15:00-15:30: COFFEE

15:30-16:15: Professor Alissa Goodman (Institute of Education)

16:15-17:00: Panel discussion

Friday, August 22, 2014

The Small BIG

Steve Martin, Noah Goldstein and Robert Cialdini have a new book coming out later this month called 'The Small BIG' and their publisher was kind enough to send me an advance copy. This is the second collaboration by the three co-authors after they published 'Yes! 50 Secrets from the Science of Persuasion' in 2007. Robert Cialdini, aside from being a highly-cited social psychologist within academia, is also the author of the 1984 book 'Influence' which continues to be very popular among both lay audiences and nerds like myself. Their latest book is in a similar mould of describing how persuasion techniques, contextual factors and environment cues can be used to influence others in business and social situations.

When it comes to popular science books I generally take a chicken wing approach of gobbling up the science and skimming the popular aspects as efficiently as possible; in other words my copies of 'Predictably Irrational', 'Blink', Freakonomics' and so on are full of underlined passages and notes next to where the academic papers are referenced. When I want to look up something which I found particularly interesting in one of these books, I thumb through and quickly find the relevant study using this method.

With that said I found 'The Small BIG' refreshingly direct in its presentation. The book is made up of 52 main chapters, each around 4 pages in length and providing a "small" psychological insight that can have a potentially large effect on behaviour (hence the book title). The chapter titles follow the same structure, such as "How can a small change in venue lead to big differences in your negotiations", "What small big can be used to make defaults more effective?" and "What small big could help motivate others (and yourself) to complete a task".

All the chapters draw on the authors' obviously deep knowledge of the social psychology literature in order to relate real-life tips and applications. For example, the chapter "What small big could ensure you're dressed for success?" cites a paper which found that wearing a stethoscope led a nurse's health messages to be recalled more successfully (Castledine 1996), and an older study (Lefkowitz et al. 1955) which found that people were considerably more likely to follow a man (illegally) crossing the street on a red light when he wore a suit compared to casual clothes. Another chapter examining order effects (i.e. the order in which you present options may influence people's reaction to them) cites a paper which found that people perceived "580 [hours of tv] for $285.90" as a better deal than "$285.90 for 580 hours" (Bagchi & Davis 2012). Interestingly this effect disappeared when consumers were presented with a computationally easier choice ("600 hours for $300").The authors then suggest how these kind of findings might apply in a business context, such as framing sales orders by item-first rather than price.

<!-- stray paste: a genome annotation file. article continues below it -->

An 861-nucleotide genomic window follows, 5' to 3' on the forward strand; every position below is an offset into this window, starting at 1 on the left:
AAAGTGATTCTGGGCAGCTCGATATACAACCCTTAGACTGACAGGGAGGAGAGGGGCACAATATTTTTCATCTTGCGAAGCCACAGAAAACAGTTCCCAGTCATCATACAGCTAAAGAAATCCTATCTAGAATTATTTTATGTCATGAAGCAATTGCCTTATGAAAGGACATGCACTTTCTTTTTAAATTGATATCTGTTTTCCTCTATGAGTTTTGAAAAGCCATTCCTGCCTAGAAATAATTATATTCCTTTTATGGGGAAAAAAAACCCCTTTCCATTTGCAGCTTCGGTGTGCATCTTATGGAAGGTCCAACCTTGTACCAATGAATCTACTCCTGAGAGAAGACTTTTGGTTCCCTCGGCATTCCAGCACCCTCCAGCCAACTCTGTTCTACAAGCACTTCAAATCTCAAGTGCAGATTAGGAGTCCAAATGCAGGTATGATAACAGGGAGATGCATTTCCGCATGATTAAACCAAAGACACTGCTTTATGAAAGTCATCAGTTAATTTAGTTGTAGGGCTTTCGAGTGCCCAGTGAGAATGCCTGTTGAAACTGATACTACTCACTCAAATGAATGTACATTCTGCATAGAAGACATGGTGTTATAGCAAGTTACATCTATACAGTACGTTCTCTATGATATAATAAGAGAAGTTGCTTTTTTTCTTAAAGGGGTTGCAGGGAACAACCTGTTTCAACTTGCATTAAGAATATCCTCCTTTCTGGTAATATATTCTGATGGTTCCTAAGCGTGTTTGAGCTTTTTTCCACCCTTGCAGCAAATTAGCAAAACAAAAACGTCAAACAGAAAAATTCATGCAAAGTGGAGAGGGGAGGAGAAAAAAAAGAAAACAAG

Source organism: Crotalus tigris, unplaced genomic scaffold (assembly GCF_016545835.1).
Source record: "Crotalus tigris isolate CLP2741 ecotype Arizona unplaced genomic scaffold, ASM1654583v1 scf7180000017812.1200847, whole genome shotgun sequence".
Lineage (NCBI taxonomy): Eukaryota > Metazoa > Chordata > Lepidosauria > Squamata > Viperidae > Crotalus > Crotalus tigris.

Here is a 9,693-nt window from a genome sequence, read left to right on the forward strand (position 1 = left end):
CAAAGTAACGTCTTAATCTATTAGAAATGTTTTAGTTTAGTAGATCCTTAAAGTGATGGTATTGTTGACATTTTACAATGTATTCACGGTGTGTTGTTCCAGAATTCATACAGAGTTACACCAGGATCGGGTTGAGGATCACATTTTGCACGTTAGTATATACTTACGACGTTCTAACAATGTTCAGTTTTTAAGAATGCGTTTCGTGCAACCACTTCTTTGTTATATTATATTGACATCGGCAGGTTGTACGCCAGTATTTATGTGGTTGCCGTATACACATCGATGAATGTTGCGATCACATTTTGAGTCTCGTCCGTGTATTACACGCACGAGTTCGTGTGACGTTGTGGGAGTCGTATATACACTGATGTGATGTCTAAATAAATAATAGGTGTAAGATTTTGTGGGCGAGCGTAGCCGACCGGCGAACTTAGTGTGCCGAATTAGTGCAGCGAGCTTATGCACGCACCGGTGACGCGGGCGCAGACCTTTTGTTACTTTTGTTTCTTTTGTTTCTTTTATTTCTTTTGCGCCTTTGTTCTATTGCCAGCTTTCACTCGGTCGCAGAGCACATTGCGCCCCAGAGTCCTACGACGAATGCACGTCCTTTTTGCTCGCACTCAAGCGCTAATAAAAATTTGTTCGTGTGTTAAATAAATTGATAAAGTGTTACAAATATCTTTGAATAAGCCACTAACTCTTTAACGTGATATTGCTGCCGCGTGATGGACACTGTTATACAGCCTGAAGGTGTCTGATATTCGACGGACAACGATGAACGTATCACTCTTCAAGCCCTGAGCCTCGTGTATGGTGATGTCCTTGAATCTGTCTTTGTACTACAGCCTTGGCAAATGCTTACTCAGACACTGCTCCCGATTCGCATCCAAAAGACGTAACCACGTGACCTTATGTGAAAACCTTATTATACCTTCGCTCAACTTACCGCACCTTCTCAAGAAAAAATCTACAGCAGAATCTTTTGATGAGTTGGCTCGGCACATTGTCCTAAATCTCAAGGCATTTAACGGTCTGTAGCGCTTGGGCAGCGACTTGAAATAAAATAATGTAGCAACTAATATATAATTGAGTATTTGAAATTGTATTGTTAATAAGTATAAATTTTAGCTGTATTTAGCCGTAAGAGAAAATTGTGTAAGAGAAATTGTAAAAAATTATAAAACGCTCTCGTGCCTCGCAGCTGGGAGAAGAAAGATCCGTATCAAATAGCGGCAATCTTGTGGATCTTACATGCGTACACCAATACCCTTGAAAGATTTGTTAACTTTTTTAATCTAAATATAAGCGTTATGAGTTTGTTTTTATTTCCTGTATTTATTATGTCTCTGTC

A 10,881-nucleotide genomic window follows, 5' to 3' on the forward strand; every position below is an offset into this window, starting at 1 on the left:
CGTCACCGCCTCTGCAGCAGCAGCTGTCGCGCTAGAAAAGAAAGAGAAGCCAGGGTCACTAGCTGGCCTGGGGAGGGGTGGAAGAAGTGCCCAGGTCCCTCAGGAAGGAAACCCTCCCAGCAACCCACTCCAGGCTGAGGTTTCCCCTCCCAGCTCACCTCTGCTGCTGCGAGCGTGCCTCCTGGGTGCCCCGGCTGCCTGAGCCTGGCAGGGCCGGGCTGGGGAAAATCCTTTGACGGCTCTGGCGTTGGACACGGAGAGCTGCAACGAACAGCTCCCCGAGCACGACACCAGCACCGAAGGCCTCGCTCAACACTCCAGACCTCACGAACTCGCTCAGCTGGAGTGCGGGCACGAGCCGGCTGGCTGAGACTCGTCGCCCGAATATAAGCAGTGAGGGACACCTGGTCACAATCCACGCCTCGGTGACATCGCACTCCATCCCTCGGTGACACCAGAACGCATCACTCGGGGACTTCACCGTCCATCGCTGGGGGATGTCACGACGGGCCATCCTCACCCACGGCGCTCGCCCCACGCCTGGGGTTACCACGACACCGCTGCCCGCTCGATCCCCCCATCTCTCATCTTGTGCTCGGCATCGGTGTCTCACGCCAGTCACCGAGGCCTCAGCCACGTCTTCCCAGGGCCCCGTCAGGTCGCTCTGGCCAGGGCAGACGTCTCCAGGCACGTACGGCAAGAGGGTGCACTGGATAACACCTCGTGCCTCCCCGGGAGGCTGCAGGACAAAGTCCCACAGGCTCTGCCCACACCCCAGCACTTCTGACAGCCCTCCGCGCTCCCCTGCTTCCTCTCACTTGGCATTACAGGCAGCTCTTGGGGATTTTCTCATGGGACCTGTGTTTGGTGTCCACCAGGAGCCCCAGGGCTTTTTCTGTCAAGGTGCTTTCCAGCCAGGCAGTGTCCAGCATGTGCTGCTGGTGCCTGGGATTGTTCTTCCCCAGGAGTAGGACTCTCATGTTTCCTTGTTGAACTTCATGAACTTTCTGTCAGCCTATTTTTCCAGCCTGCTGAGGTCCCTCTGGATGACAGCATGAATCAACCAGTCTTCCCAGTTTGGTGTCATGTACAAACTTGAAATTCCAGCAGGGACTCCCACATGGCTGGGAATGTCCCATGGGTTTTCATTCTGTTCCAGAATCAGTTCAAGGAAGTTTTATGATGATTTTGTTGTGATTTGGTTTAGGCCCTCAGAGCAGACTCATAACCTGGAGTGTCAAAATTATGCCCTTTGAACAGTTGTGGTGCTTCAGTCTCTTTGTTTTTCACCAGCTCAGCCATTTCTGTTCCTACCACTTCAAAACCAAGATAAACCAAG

To give a final example, the authors discuss the findings of a recent paper examining how people perceive opportunity cost (Frederick et al. 2009), one of the most fundamental insights of economic thought and a concept which can really change your life if you deeply internalize it. That paper conducted an experiment wherein one group were offered the chance to purchase a DVD for $15 with the options "Buy the DVD" or "Not buy the DVD". The second group were offered the same product but with the options "Buy the DVD" or "Keep the $15 for other purchases". This subtle reframing led to a reduction in purchase rates in the second group from 75 to 55 percent, a finding which sales professionals could take either way in terms of highlighting or underplaying the opportunity cost of following their communications (e.g. look at the phrase used 20 seconds into this De Beers advertisement).

With 117 references in the 52 chapters, I found this book a very effective way to dive into the persuasion/influence literature and I learned of many new studies by reading it.